Lorn’s ridiculously deep Ask The Dust (Brainfeeder), Jehst & Kashmere’s Hunter S. Thompson-inspired Kingdom Of Fear, Vessel’s improbably dubbed-out Order of Noise, BEAK> with their Krautrock-fixated miniature masterpiece », Dam Mantle’s jazz-inflected Brothers Fowl, Ogre’s ’80s SF soundtrack-pilfering 194, Young Smoke’s delightfully colourful space-age juke on Space Zone, the beautiful lo-fi pop of Ela Orleans’ Tumult In Clouds, Geoff Barrow’s DROKK, Small Black’s delightful, shoegaze-meets-hip-hop Moon Killer mixtape, plus… some new folk who dropped EPs or tracks that blew my mind: VS//YOUTHCLUB, Stumbleine, Fifty Grand, TWOS, Lakutis, Bruxa, Heems, Ian Curtis Wishlist, Blam Lord, Nattymari’s RON HARDLY and CURT CRACKARACH projects, AAIMON, UNISON, TEXTBEAK & DEFA, Pet Cemetery… as I said, it was a fucking good year. 

I haven’t even included any of the great stuff that came out on Black Lantern (of COURSE I’m sick into it, otherwise I wouldn’t release it), and a whole host of hip-hop stuff that I absolutely loved, but just wasn’t at the forefront of my mind - Stanley Odd / Solareye, Loki, Jordan Butler, p.WRECKS, Joey Prolapse and a whole bunch of other artists I’m peripherally involved with or aware of released seriously dope shit this year.

I could link up all of the above, but my final thought for the year is this - in an era where EVERY FUCKER and his DOG makes music, the finding of it has become part of the fun. I’ve posted stuff about all these bands in various places over the year. If you’ve been following my writing, chances are you already know… if not, well, get Googling. Go discover. Find it all out for yourself, and then go tell the world. Why do you need a fucking journalist, or a magazine, or a Facebook group to tell you what’s up? I’ll tell you, mane - YOU DON’T.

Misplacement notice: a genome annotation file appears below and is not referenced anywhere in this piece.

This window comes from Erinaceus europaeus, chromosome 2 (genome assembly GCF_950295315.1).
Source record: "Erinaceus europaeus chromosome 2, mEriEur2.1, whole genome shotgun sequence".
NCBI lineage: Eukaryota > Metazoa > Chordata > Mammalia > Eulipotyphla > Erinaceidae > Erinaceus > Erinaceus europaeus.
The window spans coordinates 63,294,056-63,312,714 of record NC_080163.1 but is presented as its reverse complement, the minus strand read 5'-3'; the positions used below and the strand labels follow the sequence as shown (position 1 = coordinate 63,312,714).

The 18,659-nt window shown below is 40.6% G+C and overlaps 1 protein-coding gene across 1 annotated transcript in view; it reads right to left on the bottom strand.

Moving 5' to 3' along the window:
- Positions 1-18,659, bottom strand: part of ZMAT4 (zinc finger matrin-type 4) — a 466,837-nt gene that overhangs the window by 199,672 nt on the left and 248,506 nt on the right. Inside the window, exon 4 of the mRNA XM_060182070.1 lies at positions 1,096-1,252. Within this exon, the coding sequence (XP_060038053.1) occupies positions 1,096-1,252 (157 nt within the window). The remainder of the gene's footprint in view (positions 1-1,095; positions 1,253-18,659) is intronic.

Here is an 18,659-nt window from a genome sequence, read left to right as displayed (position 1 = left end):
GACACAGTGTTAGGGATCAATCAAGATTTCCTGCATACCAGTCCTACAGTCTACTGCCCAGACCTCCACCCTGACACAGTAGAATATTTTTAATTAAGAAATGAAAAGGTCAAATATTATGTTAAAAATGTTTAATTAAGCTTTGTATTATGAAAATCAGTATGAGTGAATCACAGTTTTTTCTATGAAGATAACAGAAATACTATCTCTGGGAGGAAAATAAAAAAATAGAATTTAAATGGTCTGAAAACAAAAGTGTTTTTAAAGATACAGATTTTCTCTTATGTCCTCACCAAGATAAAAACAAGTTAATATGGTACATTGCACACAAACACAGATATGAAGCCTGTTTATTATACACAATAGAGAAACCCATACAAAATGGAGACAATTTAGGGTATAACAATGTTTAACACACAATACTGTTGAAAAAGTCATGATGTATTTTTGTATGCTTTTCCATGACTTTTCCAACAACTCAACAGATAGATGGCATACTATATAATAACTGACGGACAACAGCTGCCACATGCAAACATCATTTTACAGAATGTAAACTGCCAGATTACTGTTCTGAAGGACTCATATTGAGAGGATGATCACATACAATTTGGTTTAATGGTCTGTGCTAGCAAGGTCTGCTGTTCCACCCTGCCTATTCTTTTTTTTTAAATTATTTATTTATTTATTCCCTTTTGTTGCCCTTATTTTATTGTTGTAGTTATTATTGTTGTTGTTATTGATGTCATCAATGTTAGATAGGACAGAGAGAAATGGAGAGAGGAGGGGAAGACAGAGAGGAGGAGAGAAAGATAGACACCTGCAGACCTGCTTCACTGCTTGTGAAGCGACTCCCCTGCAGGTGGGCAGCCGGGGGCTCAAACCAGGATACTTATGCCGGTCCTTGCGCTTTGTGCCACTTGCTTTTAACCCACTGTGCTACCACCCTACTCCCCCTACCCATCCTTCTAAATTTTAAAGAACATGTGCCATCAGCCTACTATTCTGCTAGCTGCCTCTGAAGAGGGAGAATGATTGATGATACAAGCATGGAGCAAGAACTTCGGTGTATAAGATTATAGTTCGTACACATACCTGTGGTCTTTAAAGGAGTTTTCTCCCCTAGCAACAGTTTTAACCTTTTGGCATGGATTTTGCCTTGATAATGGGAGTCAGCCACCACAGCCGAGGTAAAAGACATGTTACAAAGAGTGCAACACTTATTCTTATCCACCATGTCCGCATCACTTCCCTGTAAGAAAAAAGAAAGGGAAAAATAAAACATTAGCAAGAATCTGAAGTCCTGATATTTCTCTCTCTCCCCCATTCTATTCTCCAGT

I know I’m kind of talking myself out of a job here… but that’s what I believe. We are no longer consumers. We are all participants in a world-wide, ongoing musical conversation - one with a discourse so complex and far-ranging that no one outlet or media brand can give you comprehensive coverage. You need to explore for yourself, otherwise the most imaginative, interesting stuff you hear will be Django Django and Tame Impala, or fucking Seapunk. Which is, yknow, fine… but you could DEFINITELY be having more fun.

Stay Noided.

- Texture, Glasgow, Dec 2012

  1. ioneye1 said: soundcloud.com/ioneye#
  2. bordercolliefriend said: agreed, held is fucking brilliant and i can never get enough
  3. texturemusick posted this